The Art of Starting a Business

“Everyone should carefully observe which way his heart draws him, and then choose that way with all his strength.” – Hasidic Saying [Reference: Guy Kawasaki’s “The Art of...

“Everyone should carefully observe which way his heart draws him, and then choose that way with all his strength.” – Hasidic Saying [Reference: Guy Kawasaki’s “The Art of the Start”]

Everyone has at least one idea that could be turned into a viable business. The idea sparks something inside of us and ignites this little frenzy of passion which is difficult for some to ignore. When we feel this spark start to smoulder in that passion part of our being, we do one of two things – we either act on it or we let the spark sizzle until it dies.

If you are the type of person who can’t ignore the spark, you might wonder, “What is my next step?” You could be met with some hesitation or fear – that is completely normal. However, to be truly successful and unstoppable, we must be able to turn our fear off. Throw caution to the wind and lead with our passion centers.

Igniting the Spark
After you’ve had your initial idea, it’s time to hit the Internet to check out your competition. See what it is they are doing, what their USP (unique selling point) is and how you can do things differently. However, one thing to keep in mind during this stage is to avoid the comparison trap. It’s easy for us to get caught up in comparing, analyzing and over-thinking – all of which is a detriment to our moving forward. It will keep you stuck.

Once you’ve checked out what else is out there and identified how you’re going to do it better, faster or with better storytelling, it’s time to develop a web presence. Keep it simple to start with. If you check out the Internet Archives, you’ll see that all websites had a very simplistic start. You don’t want to get caught up in ‘design drama’ as you’ll spend excess time and money on something that may not matter or, could change very quickly.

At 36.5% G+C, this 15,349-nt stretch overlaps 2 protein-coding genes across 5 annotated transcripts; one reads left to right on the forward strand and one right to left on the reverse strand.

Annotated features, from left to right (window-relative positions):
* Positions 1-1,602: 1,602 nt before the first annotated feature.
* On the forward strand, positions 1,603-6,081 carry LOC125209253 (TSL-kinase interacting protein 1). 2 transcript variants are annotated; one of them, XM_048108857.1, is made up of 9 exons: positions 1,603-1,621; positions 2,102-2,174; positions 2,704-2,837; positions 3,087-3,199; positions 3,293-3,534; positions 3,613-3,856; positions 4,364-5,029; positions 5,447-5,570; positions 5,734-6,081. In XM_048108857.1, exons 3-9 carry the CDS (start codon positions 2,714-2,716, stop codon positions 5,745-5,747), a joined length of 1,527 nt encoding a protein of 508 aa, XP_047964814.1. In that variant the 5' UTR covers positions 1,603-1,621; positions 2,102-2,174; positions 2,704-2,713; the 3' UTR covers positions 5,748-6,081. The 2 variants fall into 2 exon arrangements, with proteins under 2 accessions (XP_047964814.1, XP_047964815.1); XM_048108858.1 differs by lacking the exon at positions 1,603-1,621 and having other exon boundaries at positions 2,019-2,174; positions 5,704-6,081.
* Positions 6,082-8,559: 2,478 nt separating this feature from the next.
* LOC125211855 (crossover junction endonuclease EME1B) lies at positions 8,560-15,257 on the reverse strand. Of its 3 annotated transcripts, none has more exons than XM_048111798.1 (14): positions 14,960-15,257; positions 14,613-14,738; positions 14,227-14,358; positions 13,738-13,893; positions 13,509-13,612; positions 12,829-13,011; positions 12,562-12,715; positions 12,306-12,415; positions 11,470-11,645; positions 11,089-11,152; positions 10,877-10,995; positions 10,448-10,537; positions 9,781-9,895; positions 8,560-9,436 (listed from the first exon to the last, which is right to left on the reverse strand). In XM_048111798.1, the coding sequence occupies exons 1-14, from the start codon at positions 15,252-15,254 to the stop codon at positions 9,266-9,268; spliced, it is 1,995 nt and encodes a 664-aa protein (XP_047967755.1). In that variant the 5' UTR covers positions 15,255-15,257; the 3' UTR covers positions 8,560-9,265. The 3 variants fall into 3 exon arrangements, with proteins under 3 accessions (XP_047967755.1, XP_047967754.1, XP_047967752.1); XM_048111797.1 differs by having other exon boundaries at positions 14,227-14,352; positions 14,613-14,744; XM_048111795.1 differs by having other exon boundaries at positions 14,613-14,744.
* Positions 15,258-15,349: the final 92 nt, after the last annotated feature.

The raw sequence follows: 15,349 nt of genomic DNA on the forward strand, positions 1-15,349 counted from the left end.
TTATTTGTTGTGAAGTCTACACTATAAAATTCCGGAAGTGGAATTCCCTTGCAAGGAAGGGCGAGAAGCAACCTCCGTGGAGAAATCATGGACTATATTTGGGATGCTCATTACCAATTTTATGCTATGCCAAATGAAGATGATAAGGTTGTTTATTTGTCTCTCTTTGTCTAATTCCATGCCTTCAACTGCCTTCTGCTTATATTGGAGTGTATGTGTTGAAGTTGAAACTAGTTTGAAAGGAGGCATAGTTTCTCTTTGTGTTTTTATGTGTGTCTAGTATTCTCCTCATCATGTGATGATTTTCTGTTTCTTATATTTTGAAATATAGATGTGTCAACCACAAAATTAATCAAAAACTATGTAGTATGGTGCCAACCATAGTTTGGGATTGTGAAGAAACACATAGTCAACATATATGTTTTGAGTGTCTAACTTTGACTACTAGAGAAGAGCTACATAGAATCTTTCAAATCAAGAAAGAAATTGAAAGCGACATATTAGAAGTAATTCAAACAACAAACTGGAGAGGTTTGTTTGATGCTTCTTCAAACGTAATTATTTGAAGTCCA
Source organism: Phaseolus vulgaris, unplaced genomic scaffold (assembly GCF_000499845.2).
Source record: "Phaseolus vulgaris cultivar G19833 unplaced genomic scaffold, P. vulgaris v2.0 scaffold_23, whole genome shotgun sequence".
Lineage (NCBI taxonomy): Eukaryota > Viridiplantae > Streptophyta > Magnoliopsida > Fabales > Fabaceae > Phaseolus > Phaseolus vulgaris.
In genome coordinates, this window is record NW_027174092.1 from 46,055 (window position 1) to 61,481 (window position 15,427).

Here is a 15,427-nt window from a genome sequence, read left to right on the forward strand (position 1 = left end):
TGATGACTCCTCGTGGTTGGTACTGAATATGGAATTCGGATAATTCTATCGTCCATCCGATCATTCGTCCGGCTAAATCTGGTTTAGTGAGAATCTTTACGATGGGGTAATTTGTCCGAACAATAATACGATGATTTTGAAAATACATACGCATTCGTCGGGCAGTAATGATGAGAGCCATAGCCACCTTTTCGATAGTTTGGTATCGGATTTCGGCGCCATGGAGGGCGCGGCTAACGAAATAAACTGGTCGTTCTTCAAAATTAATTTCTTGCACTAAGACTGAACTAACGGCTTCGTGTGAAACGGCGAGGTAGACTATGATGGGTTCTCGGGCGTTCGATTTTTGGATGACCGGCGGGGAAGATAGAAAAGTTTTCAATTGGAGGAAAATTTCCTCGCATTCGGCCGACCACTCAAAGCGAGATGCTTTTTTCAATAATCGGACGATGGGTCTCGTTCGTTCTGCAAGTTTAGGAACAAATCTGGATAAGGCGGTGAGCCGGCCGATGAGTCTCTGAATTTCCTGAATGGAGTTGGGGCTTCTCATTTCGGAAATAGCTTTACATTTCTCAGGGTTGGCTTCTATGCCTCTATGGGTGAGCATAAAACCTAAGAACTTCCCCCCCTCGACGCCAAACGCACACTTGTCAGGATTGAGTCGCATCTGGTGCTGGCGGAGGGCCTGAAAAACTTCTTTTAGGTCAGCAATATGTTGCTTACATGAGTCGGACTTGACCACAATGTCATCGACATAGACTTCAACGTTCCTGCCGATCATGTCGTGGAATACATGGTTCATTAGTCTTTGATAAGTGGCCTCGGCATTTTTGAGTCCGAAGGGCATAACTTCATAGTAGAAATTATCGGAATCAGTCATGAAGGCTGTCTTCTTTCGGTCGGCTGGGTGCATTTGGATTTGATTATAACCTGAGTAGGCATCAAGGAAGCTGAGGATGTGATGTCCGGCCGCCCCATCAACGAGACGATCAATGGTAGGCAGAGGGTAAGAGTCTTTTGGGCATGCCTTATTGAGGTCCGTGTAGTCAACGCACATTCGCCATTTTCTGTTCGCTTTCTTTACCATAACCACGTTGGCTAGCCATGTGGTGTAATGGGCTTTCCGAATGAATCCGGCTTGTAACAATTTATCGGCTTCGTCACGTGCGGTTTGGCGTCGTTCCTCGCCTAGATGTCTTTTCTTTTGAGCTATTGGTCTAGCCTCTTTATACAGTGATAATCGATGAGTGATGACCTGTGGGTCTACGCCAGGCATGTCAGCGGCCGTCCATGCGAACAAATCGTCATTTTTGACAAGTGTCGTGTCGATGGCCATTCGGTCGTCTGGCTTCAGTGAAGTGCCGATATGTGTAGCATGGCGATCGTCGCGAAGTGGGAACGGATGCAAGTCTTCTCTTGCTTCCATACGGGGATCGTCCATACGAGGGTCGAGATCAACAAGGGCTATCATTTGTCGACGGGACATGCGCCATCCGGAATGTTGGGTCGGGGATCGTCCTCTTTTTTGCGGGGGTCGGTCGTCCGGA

Lastly, use the speed of implementation to be first to market. If you let your idea linger or spend too much time on the design, construction or on your fear, someone else will beat you to market and will leave you wishing that you had just taken action.

Adding Fuel to the Fire
Once you’ve began the process of getting your idea in motion, you want to now soft launch to your trusted colleagues, peers and a small group of potential customers. Here, you want to really, really listen to what people are saying they need. Take in all initial feedback and tweak your offerings, your site, etc. to make it more appealing to your target market.

Be transparent through the process. A lot of technology based websites keep a development blog where they share with their customers the feedback they are receiving and how they intend to fix it. The customer then becomes a part of the experience and can see the inner workings of your company. You become more accessible and in showing your customers you care about their opinions, you become more likeable.

If your business idea isn’t met with rave reviews, it’s here that you have to make a decision. You either decide that the business idea needs to be tweaked and re-launched for review or you decide to quit. Quitting or dropping a business idea is not a failure. In fact, knowing when to quit and when to forge forward is a gift. It means that you are leading your business with passion but also without emotion. We want to love what we do but not go down in flames because of that love.

Discovering How to Make Fire
A long time ago, man discovered fire. He figured out the process as to how fire is best created and over time, we’ve perfected it. Keep in mind that all business ideas should go out to a test market before they are perfect. In fact, your business or your idea will never be perfect – no matter how hard you try. Instead of worrying about perfection, continuously improve the process.

A great way to launch any idea or business is to take your idea to a web presence (website, social media, etc.), tell stories to your target audience about what drives the idea, be transparent throughout the process, involve your tribe wherever you can and finish in launch and edit mode. Launch and edit allows you the space of knowing you don’t ever have to be perfect. You are going to be in a continuous, evolutionary process.

Ignite Your Own Passion
In closing, the only question you should be asking yourself is, “What am I waiting for?”

Contributor: Erin Blaskie


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